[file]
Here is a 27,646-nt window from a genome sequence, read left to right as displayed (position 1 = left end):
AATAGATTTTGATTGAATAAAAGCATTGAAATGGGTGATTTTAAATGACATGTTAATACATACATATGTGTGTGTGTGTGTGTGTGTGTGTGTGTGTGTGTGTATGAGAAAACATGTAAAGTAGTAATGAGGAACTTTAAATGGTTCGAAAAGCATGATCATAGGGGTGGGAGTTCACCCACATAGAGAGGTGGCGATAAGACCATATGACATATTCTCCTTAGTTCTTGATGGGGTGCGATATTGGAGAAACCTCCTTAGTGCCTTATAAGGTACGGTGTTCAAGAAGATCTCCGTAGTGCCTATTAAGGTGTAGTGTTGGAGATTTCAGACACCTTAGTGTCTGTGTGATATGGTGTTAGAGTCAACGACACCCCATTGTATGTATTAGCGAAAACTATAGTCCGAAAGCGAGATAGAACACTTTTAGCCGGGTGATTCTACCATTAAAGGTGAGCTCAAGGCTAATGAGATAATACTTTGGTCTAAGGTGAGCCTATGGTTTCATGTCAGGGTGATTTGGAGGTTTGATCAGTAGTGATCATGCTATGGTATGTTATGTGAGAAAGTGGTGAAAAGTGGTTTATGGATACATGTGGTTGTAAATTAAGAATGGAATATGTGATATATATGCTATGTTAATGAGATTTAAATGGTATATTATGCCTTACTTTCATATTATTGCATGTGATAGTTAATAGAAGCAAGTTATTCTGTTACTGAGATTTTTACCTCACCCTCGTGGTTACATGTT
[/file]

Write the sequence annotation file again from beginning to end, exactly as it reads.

Here is a 27,646-nt window from a genome sequence, read left to right as displayed (position 1 = left end):
AATAGATTTTGATTGAATAAAAGCATTGAAATGGGTGATTTTAAATGACATGTTAATACATACATATGTGTGTGTGTGTGTGTGTGTGTGTGTGTGTGTGTGTATGAGAAAACATGTAAAGTAGTAATGAGGAACTTTAAATGGTTCGAAAAGCATGATCATAGGGGTGGGAGTTCACCCACATAGAGAGGTGGCGATAAGACCATATGACATATTCTCCTTAGTTCTTGATGGGGTGCGATATTGGAGAAACCTCCTTAGTGCCTTATAAGGTACGGTGTTCAAGAAGATCTCCGTAGTGCCTATTAAGGTGTAGTGTTGGAGATTTCAGACACCTTAGTGTCTGTGTGATATGGTGTTAGAGTCAACGACACCCCATTGTATGTATTAGCGAAAACTATAGTCCGAAAGCGAGATAGAACACTTTTAGCCGGGTGATTCTACCATTAAAGGTGAGCTCAAGGCTAATGAGATAATACTTTGGTCTAAGGTGAGCCTATGGTTTCATGTCAGGGTGATTTGGAGGTTTGATCAGTAGTGATCATGCTATGGTATGTTATGTGAGAAAGTGGTGAAAAGTGGTTTATGGATACATGTGGTTGTAAATTAAGAATGGAATATGTGATATATATGCTATGTTAATGAGATTTAAATGGTATATTATGCCTTACTTTCATATTATTGCATGTGATAGTTAATAGAAGCAAGTTATTCTGTTACTGAGATTTTTACCTCACCCTCGTGGTTACATGTT